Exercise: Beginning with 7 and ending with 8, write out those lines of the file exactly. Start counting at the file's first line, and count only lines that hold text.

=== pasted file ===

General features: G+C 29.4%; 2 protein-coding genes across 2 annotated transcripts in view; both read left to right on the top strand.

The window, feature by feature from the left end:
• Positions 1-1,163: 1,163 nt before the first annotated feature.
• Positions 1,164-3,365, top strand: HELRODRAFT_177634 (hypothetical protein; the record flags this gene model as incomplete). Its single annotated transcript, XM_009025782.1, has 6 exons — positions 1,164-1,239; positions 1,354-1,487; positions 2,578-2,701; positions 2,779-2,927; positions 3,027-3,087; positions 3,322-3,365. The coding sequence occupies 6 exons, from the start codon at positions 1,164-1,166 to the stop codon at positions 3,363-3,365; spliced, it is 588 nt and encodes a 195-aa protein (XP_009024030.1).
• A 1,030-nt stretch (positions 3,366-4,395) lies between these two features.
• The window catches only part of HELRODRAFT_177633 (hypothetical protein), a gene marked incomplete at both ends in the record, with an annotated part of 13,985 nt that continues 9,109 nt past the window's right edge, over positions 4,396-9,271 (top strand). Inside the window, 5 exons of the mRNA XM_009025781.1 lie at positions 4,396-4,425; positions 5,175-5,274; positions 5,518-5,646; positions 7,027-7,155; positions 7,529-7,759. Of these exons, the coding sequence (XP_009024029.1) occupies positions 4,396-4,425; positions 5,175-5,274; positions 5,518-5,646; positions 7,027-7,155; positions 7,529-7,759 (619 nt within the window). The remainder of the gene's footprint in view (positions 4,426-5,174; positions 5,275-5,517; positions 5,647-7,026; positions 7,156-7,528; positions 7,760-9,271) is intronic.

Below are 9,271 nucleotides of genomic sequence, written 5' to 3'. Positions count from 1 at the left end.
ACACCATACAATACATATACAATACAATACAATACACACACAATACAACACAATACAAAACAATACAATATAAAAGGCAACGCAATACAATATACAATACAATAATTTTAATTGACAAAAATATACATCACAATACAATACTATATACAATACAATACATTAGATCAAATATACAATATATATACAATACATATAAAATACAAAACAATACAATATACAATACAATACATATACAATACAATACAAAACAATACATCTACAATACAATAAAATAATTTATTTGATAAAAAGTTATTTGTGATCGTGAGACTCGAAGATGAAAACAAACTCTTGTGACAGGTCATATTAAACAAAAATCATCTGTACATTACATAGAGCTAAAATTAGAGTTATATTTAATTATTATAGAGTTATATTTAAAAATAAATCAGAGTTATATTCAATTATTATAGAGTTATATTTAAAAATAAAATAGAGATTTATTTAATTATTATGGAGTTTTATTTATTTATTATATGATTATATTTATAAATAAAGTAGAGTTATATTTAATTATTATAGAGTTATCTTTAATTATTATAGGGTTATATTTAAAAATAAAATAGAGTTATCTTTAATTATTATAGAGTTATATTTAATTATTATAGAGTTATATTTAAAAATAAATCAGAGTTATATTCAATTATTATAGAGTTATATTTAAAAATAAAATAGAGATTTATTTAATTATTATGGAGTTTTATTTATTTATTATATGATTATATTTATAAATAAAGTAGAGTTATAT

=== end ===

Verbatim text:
Below are 9,271 nucleotides of genomic sequence, written 5' to 3'. Positions count from 1 at the left end.
ACACCATACAATACATATACAATACAATACAATACACACACAATACAACACAATACAAAACAATACAATATAAAAGGCAACGCAATACAATATACAATACAATAATTTTAATTGACAAAAATATACATCACAATACAATACTATATACAATACAATACATTAGATCAAATATACAATATATATACAATACATATAAAATACAAAACAATACAATATACAATACAATACATATACAATACAATACAAAACAATACATCTACAATACAATAAAATAATTTATTTGATAAAAAGTTATTTGTGATCGTGAGACTCGAAGATGAAAACAAACTCTTGTGACAGGTCATATTAAACAAAAATCATCTGTACATTACATAGAGCTAAAATTAGAGTTATATTTAATTATTATAGAGTTATATTTAAAAATAAATCAGAGTTATATTCAATTATTATAGAGTTATATTTAAAAATAAAATAGAGATTTATTTAATTATTATGGAGTTTTATTTATTTATTATATGATTATATTTATAAATAAAGTAGAGTTATATTTAATTATTATAGAGTTATCTTTAATTATTATAGGGTTATATTTAAAAATAAAATAGAGTTATCTTTAATTATTATAGAGTTATATTTAATTATTATAGAGTTATATTTAAAAATAAATCAGAGTTATATTCAATTATTATAGAGTTATATTTAAAAATAAAATAGAGATTTATTTAATTATTATGGAGTTTTATTTATTTATTATATGATTATATTTATAAATAAAGTAGAGTTATAT